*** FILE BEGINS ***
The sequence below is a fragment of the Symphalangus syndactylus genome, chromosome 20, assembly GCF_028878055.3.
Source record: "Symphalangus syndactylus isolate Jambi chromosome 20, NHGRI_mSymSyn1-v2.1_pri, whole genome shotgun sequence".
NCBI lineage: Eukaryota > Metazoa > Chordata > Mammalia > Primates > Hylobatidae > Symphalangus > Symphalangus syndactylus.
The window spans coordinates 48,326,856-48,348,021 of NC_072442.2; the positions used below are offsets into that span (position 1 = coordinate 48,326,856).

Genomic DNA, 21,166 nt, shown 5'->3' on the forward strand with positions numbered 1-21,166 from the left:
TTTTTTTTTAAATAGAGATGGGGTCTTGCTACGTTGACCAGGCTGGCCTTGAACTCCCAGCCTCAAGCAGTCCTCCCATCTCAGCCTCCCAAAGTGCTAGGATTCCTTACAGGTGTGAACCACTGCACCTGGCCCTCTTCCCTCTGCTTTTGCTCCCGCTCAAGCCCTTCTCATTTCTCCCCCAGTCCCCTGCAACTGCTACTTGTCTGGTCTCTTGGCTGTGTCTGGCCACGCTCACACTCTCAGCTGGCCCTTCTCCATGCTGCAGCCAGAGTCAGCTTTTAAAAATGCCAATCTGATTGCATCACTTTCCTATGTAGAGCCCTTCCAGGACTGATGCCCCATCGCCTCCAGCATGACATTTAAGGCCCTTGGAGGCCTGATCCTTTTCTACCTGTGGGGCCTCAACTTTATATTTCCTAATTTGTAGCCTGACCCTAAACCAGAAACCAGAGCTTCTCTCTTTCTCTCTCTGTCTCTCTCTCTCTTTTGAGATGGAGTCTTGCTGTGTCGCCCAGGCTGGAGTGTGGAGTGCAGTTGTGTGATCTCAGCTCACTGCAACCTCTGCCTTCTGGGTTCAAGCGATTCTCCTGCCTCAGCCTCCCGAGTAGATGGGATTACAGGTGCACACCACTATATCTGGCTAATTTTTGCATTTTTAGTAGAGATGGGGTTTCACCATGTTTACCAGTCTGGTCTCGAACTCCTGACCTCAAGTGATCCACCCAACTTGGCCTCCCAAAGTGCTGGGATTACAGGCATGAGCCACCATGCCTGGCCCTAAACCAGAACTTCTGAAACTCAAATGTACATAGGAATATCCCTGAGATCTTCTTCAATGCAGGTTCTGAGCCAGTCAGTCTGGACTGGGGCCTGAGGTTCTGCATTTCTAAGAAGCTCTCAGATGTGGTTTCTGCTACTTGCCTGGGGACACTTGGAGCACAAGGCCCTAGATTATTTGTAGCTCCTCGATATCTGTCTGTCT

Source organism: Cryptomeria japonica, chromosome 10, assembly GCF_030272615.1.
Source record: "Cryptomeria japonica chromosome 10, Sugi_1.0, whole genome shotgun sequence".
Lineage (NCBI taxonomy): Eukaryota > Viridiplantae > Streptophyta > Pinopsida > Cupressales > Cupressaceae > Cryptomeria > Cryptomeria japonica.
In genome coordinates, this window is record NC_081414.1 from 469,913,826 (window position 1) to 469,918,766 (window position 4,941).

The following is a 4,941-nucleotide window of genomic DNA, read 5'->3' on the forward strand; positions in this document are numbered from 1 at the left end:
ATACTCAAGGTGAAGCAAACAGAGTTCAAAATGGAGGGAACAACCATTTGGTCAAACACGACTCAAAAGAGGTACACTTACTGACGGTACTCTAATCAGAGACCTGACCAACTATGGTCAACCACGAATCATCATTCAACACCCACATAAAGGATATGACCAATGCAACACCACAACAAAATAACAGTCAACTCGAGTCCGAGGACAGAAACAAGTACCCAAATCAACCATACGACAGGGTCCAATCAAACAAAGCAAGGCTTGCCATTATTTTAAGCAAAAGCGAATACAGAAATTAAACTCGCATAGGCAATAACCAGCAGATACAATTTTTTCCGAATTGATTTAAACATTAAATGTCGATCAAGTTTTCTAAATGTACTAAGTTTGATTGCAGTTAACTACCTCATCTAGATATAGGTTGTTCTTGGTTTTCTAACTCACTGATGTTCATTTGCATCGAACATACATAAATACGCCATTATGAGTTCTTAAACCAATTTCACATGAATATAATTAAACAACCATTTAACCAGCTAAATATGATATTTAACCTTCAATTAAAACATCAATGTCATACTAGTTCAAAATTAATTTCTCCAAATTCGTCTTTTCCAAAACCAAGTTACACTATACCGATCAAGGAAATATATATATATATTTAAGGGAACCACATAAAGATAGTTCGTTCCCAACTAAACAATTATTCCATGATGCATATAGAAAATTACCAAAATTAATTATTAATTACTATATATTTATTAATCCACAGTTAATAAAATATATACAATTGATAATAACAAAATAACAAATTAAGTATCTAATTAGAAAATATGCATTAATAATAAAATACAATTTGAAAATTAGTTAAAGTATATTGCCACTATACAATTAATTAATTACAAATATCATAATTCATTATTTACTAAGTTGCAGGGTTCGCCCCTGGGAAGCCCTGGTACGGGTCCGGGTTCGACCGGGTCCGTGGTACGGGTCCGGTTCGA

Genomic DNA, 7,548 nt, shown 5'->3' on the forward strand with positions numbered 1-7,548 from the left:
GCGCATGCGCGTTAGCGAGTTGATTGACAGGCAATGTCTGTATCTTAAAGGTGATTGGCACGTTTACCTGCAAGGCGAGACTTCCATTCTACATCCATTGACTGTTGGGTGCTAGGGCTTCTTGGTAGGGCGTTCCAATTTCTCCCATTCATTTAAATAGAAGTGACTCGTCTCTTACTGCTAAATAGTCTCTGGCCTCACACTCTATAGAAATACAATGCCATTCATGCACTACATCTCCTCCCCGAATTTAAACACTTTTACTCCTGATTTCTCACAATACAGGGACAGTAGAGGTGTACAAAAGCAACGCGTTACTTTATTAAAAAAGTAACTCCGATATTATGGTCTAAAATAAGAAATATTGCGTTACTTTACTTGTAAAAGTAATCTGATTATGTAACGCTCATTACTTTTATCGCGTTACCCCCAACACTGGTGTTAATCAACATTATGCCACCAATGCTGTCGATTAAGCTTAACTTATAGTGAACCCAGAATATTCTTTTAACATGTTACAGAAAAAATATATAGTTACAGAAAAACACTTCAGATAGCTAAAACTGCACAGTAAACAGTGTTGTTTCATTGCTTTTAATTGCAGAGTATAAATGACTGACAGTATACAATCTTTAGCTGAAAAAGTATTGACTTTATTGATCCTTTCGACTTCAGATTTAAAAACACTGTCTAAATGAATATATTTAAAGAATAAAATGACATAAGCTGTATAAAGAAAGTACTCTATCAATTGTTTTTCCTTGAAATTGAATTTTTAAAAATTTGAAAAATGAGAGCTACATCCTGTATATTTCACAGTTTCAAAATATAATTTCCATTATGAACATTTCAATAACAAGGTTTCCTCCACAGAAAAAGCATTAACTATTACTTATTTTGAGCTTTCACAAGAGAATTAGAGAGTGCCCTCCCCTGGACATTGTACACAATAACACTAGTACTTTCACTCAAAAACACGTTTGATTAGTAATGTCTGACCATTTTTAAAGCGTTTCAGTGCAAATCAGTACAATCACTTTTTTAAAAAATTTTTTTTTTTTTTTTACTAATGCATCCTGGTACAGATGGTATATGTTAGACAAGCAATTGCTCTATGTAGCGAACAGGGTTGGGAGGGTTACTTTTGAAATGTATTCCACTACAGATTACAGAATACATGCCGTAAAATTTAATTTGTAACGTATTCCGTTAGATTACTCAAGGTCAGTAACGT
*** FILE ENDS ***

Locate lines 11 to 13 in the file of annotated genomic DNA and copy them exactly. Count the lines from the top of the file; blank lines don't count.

The following is a 4,941-nucleotide window of genomic DNA, read 5'->3' on the forward strand; positions in this document are numbered from 1 at the left end:
ATACTCAAGGTGAAGCAAACAGAGTTCAAAATGGAGGGAACAACCATTTGGTCAAACACGACTCAAAAGAGGTACACTTACTGACGGTACTCTAATCAGAGACCTGACCAACTATGGTCAACCACGAATCATCATTCAACACCCACATAAAGGATATGACCAATGCAACACCACAACAAAATAACAGTCAACTCGAGTCCGAGGACAGAAACAAGTACCCAAATCAACCATACGACAGGGTCCAATCAAACAAAGCAAGGCTTGCCATTATTTTAAGCAAAAGCGAATACAGAAATTAAACTCGCATAGGCAATAACCAGCAGATACAATTTTTTCCGAATTGATTTAAACATTAAATGTCGATCAAGTTTTCTAAATGTACTAAGTTTGATTGCAGTTAACTACCTCATCTAGATATAGGTTGTTCTTGGTTTTCTAACTCACTGATGTTCATTTGCATCGAACATACATAAATACGCCATTATGAGTTCTTAAACCAATTTCACATGAATATAATTAAACAACCATTTAACCAGCTAAATATGATATTTAACCTTCAATTAAAACATCAATGTCATACTAGTTCAAAATTAATTTCTCCAAATTCGTCTTTTCCAAAACCAAGTTACACTATACCGATCAAGGAAATATATATATATATTTAAGGGAACCACATAAAGATAGTTCGTTCCCAACTAAACAATTATTCCATGATGCATATAGAAAATTACCAAAATTAATTATTAATTACTATATATTTATTAATCCACAGTTAATAAAATATATACAATTGATAATAACAAAATAACAAATTAAGTATCTAATTAGAAAATATGCATTAATAATAAAATACAATTTGAAAATTAGTTAAAGTATATTGCCACTATACAATTAATTAATTACAAATATCATAATTCATTATTTACTAAGTTGCAGGGTTCGCCCCTGGGAAGCCCTGGTACGGGTCCGGGTTCGACCGGGTCCGTGGTACGGGTCCGGTTCGA

Genomic DNA, 7,548 nt, shown 5'->3' on the forward strand with positions numbered 1-7,548 from the left: